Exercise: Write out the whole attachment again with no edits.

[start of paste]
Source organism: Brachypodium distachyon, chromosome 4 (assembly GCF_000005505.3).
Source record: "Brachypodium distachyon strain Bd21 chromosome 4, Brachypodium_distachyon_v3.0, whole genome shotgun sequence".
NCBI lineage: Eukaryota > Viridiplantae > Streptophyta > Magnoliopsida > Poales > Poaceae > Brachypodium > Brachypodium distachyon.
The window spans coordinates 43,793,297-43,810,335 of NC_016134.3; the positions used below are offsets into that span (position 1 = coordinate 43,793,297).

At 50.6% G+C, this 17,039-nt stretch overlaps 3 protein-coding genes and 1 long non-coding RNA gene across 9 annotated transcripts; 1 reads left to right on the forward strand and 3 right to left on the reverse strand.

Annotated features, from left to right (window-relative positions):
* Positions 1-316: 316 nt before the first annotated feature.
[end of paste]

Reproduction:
Source organism: Brachypodium distachyon, chromosome 4 (assembly GCF_000005505.3).
Source record: "Brachypodium distachyon strain Bd21 chromosome 4, Brachypodium_distachyon_v3.0, whole genome shotgun sequence".
NCBI lineage: Eukaryota > Viridiplantae > Streptophyta > Magnoliopsida > Poales > Poaceae > Brachypodium > Brachypodium distachyon.
The window spans coordinates 43,793,297-43,810,335 of NC_016134.3; the positions used below are offsets into that span (position 1 = coordinate 43,793,297).

At 50.6% G+C, this 17,039-nt stretch overlaps 3 protein-coding genes and 1 long non-coding RNA gene across 9 annotated transcripts; 1 reads left to right on the forward strand and 3 right to left on the reverse strand.

Annotated features, from left to right (window-relative positions):
* Positions 1-316: 316 nt before the first annotated feature.